Association of a genetic risk score with prevalent and incident myocardial infarction in subjects undergoing coronary angiography

Riyaz S. Patel, Yan V. Sun, Jaana Hartiala, Emir Veledar, Shaoyong Su, Salman Sher, Ying X. Liu, Ayaz Rahman, Ronak Patel, S. Tanveer Rab, Viola Vaccarino, A. Maziar Zafari, Habib Samady, W. H. Wilson Tang, Hooman Allayee, Stanley L. Hazen, Arshed A. Quyyumi

Research output: Contribution to journalArticlepeer-review

33 Scopus citations


Background: Genome-wide association studies have identified multiple variants associating with coronary artery disease (CAD) and myocardial infarction (MI). Whether a combined genetic risk score (GRS) is associated with prevalent and incident MI in high-risk subjects remains to be established. Methods and Results: In subjects undergoing cardiac catheterization (n=2597), we identified cases with a history of MI onset at age <70 years and controls ≥70 years without prior MI and followed them for incident MI and death. Genotyping was performed for 11 established CAD/MI variants, and a GRS was calculated based on average number of risk alleles carried at each locus weighted by effect size. Replication of association findings was sought in an independent angiographic cohort (n=2702). The GRS was significantly associated with prevalent MI, occurring before age 70, compared with older controls (≥70 years of age) with no history of MI (P<0.001). This association was successfully replicated in a second cohort, yielding a pooled P value of <0.001. The GRS modestly improved the area-under-the-curve statistic in models of prevalent MI with traditional risk factors; however, the association was not statistically significant when elderly controls without MI but with stable angiographic CAD were examined (pooled P=0.11). Finally, during a median 2.5-year follow-up, only a nonsignificant trend was noted between the GRS and incident events, which was also not significant in the replication cohort. Conclusions: A GRS of 11 CAD/MI variants is associated with prevalent MI but not near-term incident adverse events in 2 independent angiographic cohorts. These findings have implications for understanding the clinical use of genetic risk scores for secondary as opposed to primary risk prediction.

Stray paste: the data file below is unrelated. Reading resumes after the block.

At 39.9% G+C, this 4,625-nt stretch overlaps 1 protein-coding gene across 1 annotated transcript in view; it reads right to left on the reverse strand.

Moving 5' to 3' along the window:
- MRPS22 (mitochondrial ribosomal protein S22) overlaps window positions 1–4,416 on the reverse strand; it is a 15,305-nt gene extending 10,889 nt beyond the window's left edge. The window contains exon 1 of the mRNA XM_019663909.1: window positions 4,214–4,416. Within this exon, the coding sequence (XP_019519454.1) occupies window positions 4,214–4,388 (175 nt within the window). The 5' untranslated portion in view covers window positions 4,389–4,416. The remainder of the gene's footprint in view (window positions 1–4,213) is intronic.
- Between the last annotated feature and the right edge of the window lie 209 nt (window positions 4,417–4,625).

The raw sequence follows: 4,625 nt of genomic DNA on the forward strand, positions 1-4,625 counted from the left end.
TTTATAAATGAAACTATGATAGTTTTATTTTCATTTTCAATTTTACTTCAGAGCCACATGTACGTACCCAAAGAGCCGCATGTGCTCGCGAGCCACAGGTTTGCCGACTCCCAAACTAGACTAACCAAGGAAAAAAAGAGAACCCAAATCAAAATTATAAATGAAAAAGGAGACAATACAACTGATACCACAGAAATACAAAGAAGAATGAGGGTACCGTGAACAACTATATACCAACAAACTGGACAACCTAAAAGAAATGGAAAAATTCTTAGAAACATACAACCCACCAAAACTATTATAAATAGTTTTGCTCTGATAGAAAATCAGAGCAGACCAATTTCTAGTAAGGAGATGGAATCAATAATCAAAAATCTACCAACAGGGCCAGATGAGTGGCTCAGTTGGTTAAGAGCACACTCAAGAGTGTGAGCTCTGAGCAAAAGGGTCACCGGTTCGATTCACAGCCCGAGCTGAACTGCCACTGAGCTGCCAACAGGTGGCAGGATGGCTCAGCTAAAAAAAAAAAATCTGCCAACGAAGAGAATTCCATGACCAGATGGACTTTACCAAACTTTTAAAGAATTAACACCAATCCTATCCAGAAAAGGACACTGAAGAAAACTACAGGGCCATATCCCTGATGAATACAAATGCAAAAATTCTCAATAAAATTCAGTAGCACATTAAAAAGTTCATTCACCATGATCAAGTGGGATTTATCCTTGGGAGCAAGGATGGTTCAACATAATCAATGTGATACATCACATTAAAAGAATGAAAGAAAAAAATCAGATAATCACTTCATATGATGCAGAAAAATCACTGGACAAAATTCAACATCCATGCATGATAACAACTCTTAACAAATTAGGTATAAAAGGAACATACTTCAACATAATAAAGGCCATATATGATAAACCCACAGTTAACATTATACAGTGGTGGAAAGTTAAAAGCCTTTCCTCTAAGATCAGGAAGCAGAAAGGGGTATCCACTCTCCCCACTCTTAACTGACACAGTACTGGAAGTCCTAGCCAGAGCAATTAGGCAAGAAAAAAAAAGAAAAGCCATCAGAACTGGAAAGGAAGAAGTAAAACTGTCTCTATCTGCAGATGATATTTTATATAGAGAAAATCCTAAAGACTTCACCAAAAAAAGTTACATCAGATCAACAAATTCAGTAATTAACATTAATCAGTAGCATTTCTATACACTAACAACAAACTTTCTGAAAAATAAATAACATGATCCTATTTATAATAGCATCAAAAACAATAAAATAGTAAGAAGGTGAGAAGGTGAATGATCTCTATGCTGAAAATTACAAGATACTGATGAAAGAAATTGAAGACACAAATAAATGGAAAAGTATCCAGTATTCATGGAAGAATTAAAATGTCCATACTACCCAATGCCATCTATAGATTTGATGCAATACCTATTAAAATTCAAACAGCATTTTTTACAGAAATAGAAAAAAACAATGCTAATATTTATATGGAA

Original languageEnglish (US)
Pages (from-to)441-449
Number of pages9
JournalCirculation: Cardiovascular Genetics
Issue number4
StatePublished - Aug 2012
Externally publishedYes


  • Cardiovascular disease risk factors
  • Coronary artery disease
  • Genetic risk score
  • Myocardial infarction

ASJC Scopus subject areas

  • Genetics
  • Cardiology and Cardiovascular Medicine
  • Genetics(clinical)


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